Here, I realized, was a story in sharp contrast to the darkness I’d been encountering that December across the occupied West Bank. In the South Hebron Hills, children told me of settlers who stoned them, or unleashed German shepherds, as the children made their long trek to school. Near Qalqilya, a few miles inland from the Mediterranean coast, I met with local Palestinian leaders whose community was surrounded on three sides by the twenty-five-foot-high separation barrier that Israel had declared necessary to protect Israeli citizens from suicide attacks. Yet the wall sliced deep into the West Bank, seizing nearly ten percent of the land supposedly set aside for an independent Palestinian state. It cut off access to farmers’ olive orchards, and in places, it blocked daylight. At the military checkpoint at Qalandia, just south of Ramallah, I watched as Palestinians passed beneath soldiers in machine-gun nests and through long corridors of metal bars, carrying precious permits that would allow them a rare trip to the holy city of Jerusalem. On the Palestinian side of the wall, I met with teenagers in the Balata and Qalandia refugee camps who had given up hope of ever living in a free country. Their leaders, they believed, had sold them out, while enriching themselves and fellow elites with funds siphoned off from the international community.
After my fifteen years of traveling to Terra Sancta, these stories underscored the bleak prospects for meaningful peace. But my reconnection with Ramzi sparked something else. Hundreds of young Palestinian musicians, inspired by Beethoven, Mozart, and indigenous Arabic music, were forging their own independent vision. As the military occupation intensified, shrinking the free space around them; as their own leadership failed time and again to deliver on their promise of a “viable and contiguous” state of Palestine, these young musicians kept playing. Through the music, in small but meaningful ways, Ramzi, his teachers, and his students were creating their own freedom. At times it was an interior freedom: In the midst of violence and chaos, music brought inner calm. At times it was external, an assertion of independence in direct resistance to the occupation itself: children standing before stunned soldiers, performing impromptu classical symphonies.
I first learned these details of Al Kamandjati over dinner that night, and then the next night at a Christmastime concert of baroque music in a church north of Ramallah. In the coming summers, on the road in the West Bank; at a Bethlehem music camp with dozens of international musicians; and in a sunny courtyard echoing with the sounds of violin, piano, bassoon, and timpani, I learned a new way to navigate through a landscape of checkpoints, refugee camps, olive groves, military night raids, and endless failed peace talks.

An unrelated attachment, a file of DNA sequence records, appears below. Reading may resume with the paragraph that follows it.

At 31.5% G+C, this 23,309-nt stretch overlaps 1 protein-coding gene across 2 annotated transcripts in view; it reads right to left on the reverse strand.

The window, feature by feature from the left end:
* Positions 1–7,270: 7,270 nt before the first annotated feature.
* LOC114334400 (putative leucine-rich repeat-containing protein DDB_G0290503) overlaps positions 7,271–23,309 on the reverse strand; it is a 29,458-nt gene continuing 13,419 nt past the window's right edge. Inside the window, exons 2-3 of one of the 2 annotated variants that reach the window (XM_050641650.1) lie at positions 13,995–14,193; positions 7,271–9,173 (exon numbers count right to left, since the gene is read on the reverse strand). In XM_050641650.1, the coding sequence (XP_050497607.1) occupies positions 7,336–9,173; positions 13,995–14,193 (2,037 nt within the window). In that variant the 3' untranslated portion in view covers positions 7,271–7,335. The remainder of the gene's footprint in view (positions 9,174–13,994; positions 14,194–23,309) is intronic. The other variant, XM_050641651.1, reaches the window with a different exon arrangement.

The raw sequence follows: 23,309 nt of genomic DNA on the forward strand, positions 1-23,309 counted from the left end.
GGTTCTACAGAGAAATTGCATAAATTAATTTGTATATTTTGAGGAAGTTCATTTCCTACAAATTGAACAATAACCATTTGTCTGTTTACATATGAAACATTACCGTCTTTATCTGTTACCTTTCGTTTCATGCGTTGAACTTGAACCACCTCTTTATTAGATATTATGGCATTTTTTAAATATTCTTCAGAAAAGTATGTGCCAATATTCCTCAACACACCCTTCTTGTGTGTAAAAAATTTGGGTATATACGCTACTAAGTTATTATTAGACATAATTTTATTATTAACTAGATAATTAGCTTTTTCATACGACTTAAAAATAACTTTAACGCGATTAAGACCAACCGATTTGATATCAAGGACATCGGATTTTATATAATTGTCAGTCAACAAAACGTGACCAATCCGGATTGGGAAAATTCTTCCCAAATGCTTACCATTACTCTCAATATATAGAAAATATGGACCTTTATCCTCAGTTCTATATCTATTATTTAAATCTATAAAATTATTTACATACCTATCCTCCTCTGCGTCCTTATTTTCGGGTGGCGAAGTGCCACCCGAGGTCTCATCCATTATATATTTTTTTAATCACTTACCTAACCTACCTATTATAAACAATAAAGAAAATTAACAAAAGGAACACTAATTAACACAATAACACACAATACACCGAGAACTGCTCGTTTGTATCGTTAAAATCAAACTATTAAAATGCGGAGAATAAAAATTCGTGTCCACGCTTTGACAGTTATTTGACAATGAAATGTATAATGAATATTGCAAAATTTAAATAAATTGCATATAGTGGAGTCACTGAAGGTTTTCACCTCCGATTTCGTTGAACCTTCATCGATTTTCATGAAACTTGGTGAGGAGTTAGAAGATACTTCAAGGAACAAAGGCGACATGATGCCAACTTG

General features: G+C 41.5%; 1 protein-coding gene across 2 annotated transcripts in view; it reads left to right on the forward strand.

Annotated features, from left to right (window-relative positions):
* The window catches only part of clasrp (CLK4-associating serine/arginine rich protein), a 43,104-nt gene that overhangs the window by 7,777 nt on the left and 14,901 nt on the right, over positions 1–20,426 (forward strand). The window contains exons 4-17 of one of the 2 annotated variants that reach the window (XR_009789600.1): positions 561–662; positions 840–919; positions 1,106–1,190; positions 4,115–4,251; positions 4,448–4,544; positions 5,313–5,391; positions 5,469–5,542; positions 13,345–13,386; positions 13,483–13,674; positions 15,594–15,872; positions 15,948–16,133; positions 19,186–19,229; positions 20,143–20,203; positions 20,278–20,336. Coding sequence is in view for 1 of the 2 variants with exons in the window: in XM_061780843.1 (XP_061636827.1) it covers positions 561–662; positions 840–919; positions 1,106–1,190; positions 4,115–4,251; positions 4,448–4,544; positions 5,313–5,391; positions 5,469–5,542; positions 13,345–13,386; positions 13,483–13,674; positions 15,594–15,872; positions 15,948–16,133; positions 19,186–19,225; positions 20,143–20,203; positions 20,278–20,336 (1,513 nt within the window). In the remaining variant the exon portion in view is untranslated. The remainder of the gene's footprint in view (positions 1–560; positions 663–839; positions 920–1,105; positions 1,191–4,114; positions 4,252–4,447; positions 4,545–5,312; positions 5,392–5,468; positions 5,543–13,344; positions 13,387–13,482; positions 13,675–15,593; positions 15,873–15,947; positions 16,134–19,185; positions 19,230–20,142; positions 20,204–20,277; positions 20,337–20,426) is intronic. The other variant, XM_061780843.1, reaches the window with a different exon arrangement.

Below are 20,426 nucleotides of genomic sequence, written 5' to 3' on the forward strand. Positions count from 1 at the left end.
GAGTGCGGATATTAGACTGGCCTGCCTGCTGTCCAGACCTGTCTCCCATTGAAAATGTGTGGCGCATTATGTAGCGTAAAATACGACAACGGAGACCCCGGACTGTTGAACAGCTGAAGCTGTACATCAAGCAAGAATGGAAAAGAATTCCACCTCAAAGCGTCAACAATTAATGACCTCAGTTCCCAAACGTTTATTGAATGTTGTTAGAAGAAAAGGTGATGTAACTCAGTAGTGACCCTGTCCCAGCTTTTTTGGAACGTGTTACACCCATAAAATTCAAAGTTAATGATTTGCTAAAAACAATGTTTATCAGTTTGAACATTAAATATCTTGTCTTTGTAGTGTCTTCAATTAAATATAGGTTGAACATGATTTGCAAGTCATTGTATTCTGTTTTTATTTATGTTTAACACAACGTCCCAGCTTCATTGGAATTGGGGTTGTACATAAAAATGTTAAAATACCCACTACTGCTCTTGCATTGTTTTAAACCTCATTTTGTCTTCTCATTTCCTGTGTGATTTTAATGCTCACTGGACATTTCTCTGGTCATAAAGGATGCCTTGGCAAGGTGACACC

The story of Al Kamandjati is about music, violence, and a dream of liberation. It’s about a growing movement of nonviolent resistance, new ways of thinking across the Israeli-Palestinian divide, the challenge of confronting religious extremism, the potential of music to protect and heal traumatized children, the struggle of one young musician to master an instrument, and, above all, the transformative power of music in a land of brutality, beauty, and confinement.
In Children of the Stone I hope to show what it’s like for ordinary Palestinians to live under a military occupation. Despite the boatloads of ink and forests of newsprint devoted to the “Israeli-Palestinian conflict,” precious little has examined day-to-day life under its most enduringly corrosive aspect: Israel’s forty-eight-year military occupation. To explore this I have focused not on “both sides” of the conflict as I did with my 2006 book, The Lemon Tree, but rather on the West Bank, on the “other” side of Israel’s separation barrier, through the drama, grace, joy, and hardship of a group of children engaged in learning music.
These children, along with Ramzi and the teachers who work with him, suggest an alternative way of understanding the conflict and its resolution. Edward Said, the late Palestinian intellectual and Columbia University professor, was himself drawn to music as a way of exploring alternative solutions to one of the world’s most impossible struggles. The story of his rare friendship with Barenboim, and the orchestra they founded, is told in this book, alongside Ramzi’s.
“The role of the intellectual is to ask questions,” Said once said. “To disturb people, to stir up reflection, to provoke, you might say, controversy and thought. The role of the intellectual is to challenge power by providing alternative models. And, as important, resources of hope. It’s not our destiny to be refugees. It’s not our destiny to be prisoners of war. It’s not our destiny to be commandos. It’s not our destiny to be an army of occupation.
“We have a choice.”
At the dinner at Pronto, the Italian restaurant, as Ramzi told me the details of what he and his friends had accomplished, I kept grabbing his arm, leaning toward him, and exclaiming, “You did it, Ramzi! You did it! You did exactly what you said you would do!”
He smiled. “Come tomorrow. You must visit, and learn how we made this happen.”